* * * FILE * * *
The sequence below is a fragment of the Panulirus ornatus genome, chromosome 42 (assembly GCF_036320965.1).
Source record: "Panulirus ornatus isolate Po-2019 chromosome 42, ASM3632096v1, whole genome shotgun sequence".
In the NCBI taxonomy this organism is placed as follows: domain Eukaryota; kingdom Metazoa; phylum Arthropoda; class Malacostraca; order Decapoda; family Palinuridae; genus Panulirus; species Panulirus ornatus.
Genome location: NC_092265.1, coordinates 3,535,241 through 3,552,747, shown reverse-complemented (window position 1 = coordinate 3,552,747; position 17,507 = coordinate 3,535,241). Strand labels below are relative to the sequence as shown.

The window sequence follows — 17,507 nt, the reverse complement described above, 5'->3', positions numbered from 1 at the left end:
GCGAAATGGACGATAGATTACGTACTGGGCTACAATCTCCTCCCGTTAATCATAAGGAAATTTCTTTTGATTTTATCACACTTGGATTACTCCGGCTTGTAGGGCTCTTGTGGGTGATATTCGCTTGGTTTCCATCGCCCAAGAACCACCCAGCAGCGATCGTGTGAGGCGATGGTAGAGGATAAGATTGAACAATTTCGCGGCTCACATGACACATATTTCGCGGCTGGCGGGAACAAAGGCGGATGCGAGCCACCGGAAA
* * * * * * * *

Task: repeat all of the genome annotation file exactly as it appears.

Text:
The sequence below is a fragment of the Panulirus ornatus genome, chromosome 42 (assembly GCF_036320965.1).
Source record: "Panulirus ornatus isolate Po-2019 chromosome 42, ASM3632096v1, whole genome shotgun sequence".
In the NCBI taxonomy this organism is placed as follows: domain Eukaryota; kingdom Metazoa; phylum Arthropoda; class Malacostraca; order Decapoda; family Palinuridae; genus Panulirus; species Panulirus ornatus.
Genome location: NC_092265.1, coordinates 3,535,241 through 3,552,747, shown reverse-complemented (window position 1 = coordinate 3,552,747; position 17,507 = coordinate 3,535,241). Strand labels below are relative to the sequence as shown.

The window sequence follows — 17,507 nt, the reverse complement described above, 5'->3', positions numbered from 1 at the left end:
GCGAAATGGACGATAGATTACGTACTGGGCTACAATCTCCTCCCGTTAATCATAAGGAAATTTCTTTTGATTTTATCACACTTGGATTACTCCGGCTTGTAGGGCTCTTGTGGGTGATATTCGCTTGGTTTCCATCGCCCAAGAACCACCCAGCAGCGATCGTGTGAGGCGATGGTAGAGGATAAGATTGAACAATTTCGCGGCTCACATGACACATATTTCGCGGCTGGCGGGAACAAAGGCGGATGCGAGCCACCGGAAA